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About Jim Gibbs

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professional standards are met. Enforcing the rules also helps our licensees to have the best possible reputation with the public.”

As an attorney working outside the real estate industry—he was listed in The Best Lawyers in America® and named to the Nashville Business Journal’s “40 Under 40” list—McMullen brings a unique perspective to TREC.

In an interview with the Tennessee Association of Realtors, McMullen acknowledged that he doesn’t have the real estate exposure that some of his fellow commissioners have. “I’m not in a real estate office very day, and that is good and bad,” he says. “I don’t necessarily have the level of involvement or detailed knowledge that the other seven [non-public] members have”—McMullen’s fellow public member is Johnny Horne of Chattanooga—“but I can be the person who sort of asks the dumb questions in the meetings. And those sometimes turn out to be really good questions!”

McMullen has “learned a lot about this complex industry by being on TREC,” he adds. “It’s a tremendous profession with a lot of great, hard-working people who do a lot to help others. I really enjoy being part of that.”

Commissioner McMullen has served for eight years on the Board of Commissioners for the City of Oak Hill, four years as Mayor and two as Vice Mayor; he is an elder at First Presbyterian Church in Nashville; and he and his wife, Kelly, are the parents of a 10-year-old son and a 6-year-old daughter.

As if those pursuits weren’t enough to keep him busy,  for the past 15 years, he has moonlighted as a football official for the Tennessee Secondary Schools Athletic Association (TSSAA).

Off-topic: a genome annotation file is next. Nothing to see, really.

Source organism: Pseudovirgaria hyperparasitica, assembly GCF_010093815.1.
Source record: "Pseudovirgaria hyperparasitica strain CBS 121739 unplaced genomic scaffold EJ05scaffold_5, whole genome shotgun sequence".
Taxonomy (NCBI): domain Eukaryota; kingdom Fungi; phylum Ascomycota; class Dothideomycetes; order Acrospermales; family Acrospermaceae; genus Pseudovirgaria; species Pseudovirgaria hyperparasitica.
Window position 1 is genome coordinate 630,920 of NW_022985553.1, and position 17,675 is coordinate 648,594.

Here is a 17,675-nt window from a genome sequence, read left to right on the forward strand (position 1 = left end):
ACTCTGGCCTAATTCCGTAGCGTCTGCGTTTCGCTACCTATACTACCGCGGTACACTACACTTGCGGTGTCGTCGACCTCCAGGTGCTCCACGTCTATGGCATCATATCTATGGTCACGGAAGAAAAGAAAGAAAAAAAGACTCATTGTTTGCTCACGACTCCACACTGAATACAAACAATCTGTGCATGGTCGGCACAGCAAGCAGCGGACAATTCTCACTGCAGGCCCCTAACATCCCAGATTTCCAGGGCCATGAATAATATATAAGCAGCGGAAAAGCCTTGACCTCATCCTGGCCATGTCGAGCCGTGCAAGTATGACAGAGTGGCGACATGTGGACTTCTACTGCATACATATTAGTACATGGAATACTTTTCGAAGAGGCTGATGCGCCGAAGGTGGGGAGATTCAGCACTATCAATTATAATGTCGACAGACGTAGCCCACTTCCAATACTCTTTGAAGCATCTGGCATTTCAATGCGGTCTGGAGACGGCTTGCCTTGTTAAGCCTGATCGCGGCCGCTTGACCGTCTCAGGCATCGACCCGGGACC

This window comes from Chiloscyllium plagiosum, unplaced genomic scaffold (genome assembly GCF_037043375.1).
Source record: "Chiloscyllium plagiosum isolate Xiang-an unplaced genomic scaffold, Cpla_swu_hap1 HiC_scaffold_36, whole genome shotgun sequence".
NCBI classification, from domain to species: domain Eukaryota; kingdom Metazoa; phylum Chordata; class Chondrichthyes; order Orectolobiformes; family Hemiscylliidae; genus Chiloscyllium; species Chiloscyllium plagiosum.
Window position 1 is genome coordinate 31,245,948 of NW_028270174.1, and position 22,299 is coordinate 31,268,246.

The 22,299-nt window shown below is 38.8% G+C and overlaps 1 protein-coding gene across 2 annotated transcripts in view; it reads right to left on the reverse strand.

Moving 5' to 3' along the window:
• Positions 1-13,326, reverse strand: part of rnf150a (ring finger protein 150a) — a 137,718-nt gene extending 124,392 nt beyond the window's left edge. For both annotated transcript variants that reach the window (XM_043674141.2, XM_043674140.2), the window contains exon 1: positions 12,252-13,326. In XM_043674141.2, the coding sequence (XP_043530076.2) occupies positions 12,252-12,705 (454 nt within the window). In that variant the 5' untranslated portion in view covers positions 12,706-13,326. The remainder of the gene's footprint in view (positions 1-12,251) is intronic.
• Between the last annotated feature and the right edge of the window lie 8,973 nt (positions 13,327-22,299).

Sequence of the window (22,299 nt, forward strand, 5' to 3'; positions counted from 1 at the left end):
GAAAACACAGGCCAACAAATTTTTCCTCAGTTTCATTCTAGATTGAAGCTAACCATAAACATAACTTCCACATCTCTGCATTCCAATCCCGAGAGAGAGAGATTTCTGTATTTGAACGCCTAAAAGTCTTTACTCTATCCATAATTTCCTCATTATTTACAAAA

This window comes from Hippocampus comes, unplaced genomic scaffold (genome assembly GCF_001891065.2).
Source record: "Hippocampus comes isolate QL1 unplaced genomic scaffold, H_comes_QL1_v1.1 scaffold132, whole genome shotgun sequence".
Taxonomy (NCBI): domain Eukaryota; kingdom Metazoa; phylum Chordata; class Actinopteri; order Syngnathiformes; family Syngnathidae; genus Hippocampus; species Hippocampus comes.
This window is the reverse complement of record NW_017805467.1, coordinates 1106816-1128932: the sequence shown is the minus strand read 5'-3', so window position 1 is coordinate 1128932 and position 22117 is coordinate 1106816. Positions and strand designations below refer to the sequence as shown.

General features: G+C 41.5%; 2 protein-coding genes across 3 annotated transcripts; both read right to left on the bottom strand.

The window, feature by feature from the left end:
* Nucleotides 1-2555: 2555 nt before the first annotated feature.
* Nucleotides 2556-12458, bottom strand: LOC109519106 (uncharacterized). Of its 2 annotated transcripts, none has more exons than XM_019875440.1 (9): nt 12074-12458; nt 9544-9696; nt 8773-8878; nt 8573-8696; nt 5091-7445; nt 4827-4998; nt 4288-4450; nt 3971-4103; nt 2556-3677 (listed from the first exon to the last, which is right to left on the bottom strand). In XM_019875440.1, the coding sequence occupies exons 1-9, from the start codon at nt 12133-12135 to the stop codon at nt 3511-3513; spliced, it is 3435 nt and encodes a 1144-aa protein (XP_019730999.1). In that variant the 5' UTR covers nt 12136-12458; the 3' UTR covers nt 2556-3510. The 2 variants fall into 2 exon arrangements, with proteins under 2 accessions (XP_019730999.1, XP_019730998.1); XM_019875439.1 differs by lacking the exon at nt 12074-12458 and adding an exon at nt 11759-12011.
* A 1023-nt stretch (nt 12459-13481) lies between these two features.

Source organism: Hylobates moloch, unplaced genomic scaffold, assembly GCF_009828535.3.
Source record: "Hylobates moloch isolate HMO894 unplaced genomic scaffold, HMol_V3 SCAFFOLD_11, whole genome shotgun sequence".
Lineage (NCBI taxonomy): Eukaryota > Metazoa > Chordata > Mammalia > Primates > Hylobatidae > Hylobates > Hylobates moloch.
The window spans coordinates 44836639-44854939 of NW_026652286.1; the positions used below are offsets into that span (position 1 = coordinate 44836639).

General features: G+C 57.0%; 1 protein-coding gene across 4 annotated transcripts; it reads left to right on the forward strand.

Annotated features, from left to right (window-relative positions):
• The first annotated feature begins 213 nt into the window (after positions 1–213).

Football and TREC have similarities for McMullen. As a law partner, he is immersed in legal cases, focusing primarily on bankruptcy law, government relations, and commercial litigation.

“Being a referee is a good way to be with people who are not lawyers for a while,” he says. “It’s fun to be around the kids and the sport, and to get a little exercise. That’s not unlike serving on a board like TREC, where we deal with a lot of different kinds of issues than I would in a typical day.”

His bottom-line commitment to TREC, McMullen says, is “to help make the profession as strong as possible, to serve the public well, and to ensure the public’s utmost trust in our licensees.”

John Griess, Chairman Commissioner Gary Blume Austin McMullen, Vice Chairman Tennessee Real Estate Commission

Commissioner Austin McMullen serves a one of two public members of the Tennessee Real Estate Commission (TREC). He is also the current vice chairman. By day, Commissioner McMullen is a partner with Nashville law firm Bradley Arant Boult Cummings LLC.

Commissioner McMullen holds business and economics degrees from Millsaps College and a law degree from Vanderbilt. Commissioner McMullen believes the TREC’s main role boils down to “ensuring that we protect the public.”

“That is really important, because buying a home is the largest transaction most people will ever be involved in,” he says. “REALTORS® perform a tremendous service to the public, so we want to be sure the highest